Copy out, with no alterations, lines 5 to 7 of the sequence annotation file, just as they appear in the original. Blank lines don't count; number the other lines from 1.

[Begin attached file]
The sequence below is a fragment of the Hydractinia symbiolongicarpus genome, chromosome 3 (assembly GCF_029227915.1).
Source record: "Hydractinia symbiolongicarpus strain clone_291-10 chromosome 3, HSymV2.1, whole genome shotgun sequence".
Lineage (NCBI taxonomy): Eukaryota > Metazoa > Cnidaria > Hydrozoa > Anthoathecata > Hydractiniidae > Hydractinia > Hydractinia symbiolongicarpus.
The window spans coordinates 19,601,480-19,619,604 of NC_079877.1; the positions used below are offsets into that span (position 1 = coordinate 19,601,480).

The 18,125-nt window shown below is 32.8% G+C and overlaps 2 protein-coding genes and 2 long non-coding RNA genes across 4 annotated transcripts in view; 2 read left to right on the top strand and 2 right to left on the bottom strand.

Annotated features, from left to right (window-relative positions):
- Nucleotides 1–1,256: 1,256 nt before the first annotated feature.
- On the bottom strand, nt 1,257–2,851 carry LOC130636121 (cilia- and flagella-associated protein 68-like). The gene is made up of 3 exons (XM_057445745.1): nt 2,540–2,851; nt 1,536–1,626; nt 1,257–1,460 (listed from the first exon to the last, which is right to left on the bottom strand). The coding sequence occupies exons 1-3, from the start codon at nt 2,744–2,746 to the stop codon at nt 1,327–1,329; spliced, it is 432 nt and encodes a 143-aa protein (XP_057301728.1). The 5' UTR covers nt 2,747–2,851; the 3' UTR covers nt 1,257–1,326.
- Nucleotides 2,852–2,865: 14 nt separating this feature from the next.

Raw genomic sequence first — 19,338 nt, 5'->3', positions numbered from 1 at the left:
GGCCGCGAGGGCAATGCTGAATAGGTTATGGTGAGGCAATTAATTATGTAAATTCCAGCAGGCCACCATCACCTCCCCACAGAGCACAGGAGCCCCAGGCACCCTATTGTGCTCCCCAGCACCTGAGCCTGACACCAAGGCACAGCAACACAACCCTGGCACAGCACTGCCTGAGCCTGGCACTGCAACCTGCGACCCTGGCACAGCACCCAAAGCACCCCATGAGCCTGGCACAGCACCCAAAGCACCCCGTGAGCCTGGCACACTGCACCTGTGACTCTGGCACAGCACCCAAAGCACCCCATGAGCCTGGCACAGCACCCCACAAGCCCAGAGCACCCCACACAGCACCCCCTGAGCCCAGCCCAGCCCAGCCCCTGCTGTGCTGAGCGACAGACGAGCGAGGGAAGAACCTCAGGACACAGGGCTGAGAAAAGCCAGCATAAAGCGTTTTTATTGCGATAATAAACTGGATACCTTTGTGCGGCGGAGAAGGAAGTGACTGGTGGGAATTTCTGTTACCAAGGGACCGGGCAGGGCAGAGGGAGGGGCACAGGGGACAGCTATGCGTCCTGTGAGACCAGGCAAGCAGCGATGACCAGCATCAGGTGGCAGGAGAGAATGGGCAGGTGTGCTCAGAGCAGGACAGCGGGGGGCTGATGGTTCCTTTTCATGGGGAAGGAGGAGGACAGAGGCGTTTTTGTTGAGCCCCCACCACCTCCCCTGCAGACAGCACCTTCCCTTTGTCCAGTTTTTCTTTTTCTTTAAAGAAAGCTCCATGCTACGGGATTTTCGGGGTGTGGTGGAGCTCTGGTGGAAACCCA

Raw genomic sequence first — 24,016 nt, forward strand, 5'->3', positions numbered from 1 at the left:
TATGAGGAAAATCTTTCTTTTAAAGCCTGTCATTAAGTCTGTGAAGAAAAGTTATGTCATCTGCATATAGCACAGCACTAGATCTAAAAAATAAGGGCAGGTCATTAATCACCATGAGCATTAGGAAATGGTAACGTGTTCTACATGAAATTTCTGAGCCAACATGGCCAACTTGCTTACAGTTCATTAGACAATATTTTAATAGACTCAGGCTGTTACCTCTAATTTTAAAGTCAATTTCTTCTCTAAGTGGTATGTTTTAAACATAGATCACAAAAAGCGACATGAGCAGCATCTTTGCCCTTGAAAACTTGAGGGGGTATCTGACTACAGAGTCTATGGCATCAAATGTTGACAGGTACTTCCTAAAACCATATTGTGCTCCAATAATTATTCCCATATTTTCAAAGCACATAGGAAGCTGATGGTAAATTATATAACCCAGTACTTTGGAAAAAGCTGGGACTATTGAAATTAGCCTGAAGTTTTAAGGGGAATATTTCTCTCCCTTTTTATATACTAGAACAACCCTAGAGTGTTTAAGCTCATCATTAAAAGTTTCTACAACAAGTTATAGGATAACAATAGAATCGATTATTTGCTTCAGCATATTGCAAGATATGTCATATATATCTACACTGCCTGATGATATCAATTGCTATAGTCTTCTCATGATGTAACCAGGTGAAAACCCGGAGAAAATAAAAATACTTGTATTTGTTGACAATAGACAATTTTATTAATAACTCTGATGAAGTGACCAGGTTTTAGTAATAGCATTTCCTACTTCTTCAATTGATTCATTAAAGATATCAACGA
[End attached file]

The 18,125-nt window shown below is 32.8% G+C and overlaps 2 protein-coding genes and 2 long non-coding RNA genes across 4 annotated transcripts in view; 2 read left to right on the top strand and 2 right to left on the bottom strand.

Annotated features, from left to right (window-relative positions):
- Nucleotides 1–1,256: 1,256 nt before the first annotated feature.